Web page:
I’d tell you the name of my Somebody-Done-ME-Wrong-Song, but that’s classified.
Besides, everybody needs their own Somebody-Done-Somebody-Wrong-Song for the swings. Trust me. It doesn’t work unless you have your own.
The song needs to be something that makes your heart swell with indignity and injustice and…well, kind of a YESSSSSSSS that spells vindication in your head. Vindication for all that has been plagued upon you by the oblivious hotty in your French class at the forsaken age of…16.
For me, the Somebody-Done-Somebody-Wrong-Song was also a very important coping mechanism so that I could actually swing out my indignity and injustice and stuff.
Swing without vomiting, that is.
Because, more than 30 seconds of swinging makes me vomit, dontcha know. Sorry for the detail but if you, like me, are plagued with this unfortunate swinging disability, I encourage you to get yourself a Somebody-Done-Somebody-Wrong-Song and try it again.
There’s some kind of magical inner-ear, motion-sickness thingy that the music does for nauseous and dizzy and fainty people like moi.
(I can’t imagine why Graham McSweetie wasn’t falling all over himself to date me.)
Not only that, but I encourage you to forgo the gnashing of teeth and that secret internet Troll behaviour you’ve been exhibiting. There is nothing like swinging high, high, high when you’re filled with indignity and injustice or you’re incredibly shy and you’ve just agreed to live halfway around the world, in a foreign country, for three whole months and you have to live with a strange family and eat strange stuff and speak a strange language where “I love you” sounds a lot like “Go do the washing up” and you are wondering what kind of crazy thing you’ve gotten yourself into and your heart is filled with a combination of excitement and dread.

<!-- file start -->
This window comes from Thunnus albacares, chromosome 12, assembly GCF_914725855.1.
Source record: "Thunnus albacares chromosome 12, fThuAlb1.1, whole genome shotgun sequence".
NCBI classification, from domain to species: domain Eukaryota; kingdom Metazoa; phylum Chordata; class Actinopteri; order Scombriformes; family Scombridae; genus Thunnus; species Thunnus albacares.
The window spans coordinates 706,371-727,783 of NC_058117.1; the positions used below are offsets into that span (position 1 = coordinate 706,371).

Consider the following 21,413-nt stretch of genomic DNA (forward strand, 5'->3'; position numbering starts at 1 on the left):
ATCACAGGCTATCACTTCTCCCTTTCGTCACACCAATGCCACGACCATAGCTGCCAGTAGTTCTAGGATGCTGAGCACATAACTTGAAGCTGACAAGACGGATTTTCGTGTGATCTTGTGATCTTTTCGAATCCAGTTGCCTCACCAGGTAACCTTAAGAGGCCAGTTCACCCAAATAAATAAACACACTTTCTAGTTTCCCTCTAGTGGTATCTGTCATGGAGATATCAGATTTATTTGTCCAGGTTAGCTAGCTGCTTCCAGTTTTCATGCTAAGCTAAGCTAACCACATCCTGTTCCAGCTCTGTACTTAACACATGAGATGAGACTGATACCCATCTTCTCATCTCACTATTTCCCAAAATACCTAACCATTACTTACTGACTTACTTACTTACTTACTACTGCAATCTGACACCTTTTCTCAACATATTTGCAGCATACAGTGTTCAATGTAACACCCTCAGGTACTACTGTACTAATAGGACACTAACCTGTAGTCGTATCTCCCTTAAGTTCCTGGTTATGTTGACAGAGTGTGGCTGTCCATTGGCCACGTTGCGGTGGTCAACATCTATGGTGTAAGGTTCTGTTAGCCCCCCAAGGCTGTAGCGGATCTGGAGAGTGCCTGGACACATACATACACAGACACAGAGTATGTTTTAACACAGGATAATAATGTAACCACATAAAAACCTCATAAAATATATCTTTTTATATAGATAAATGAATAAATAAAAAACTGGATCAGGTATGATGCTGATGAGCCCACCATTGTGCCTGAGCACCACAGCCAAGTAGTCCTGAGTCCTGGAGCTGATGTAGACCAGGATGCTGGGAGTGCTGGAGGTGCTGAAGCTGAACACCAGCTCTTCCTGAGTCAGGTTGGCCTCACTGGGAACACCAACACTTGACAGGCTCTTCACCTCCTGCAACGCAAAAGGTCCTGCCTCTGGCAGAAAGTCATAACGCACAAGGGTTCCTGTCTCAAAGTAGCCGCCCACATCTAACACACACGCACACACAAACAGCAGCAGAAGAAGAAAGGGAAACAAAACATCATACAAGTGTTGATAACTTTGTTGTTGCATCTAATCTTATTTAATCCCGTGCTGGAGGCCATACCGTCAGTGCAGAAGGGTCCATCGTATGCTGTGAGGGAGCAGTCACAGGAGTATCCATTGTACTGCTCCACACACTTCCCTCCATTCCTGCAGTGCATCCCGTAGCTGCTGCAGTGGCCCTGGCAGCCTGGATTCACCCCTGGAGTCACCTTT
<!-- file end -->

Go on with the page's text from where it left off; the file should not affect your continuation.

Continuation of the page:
To get back on point: THIS is the moment for the swing.
Or, in my case, about 4 moments, because that’s all the time I get, even with my Somebody-Done-Somebody-Wrong-Song, before I start to feel as if I might vomit, again.
Which brings me back to the big box of photos. Look at me swinging, wildly and with abandon, not a hint of inner-ear, dizzy-fainty-ness apparent, at the ripe old age of 4. How wonderful is that?
There’s just a Thing About Swings.
And now, you know.
Copyright Christine Fader, 2016. Did you enjoy this post from A Vintage Life? Share on Facebook Tweet
I had a birthday last week and I’ve decided that I need a sign.
Maybe, if I wear a sign, it will prevent the bullying. The “do you really think you need that piece of cake?” that the woman at a friend’s wedding felt it was entirely her right to say to me, while I was (sound the alarms!) eating cake with the rest of the guests.
In fairness to her, I don’t look like someone who exercises most days every week.
In other words: I don’t look like someone who deserves cake. (Cake is to be earned, defended, and rationed, I have learned). So, I figure I need to wear a sign.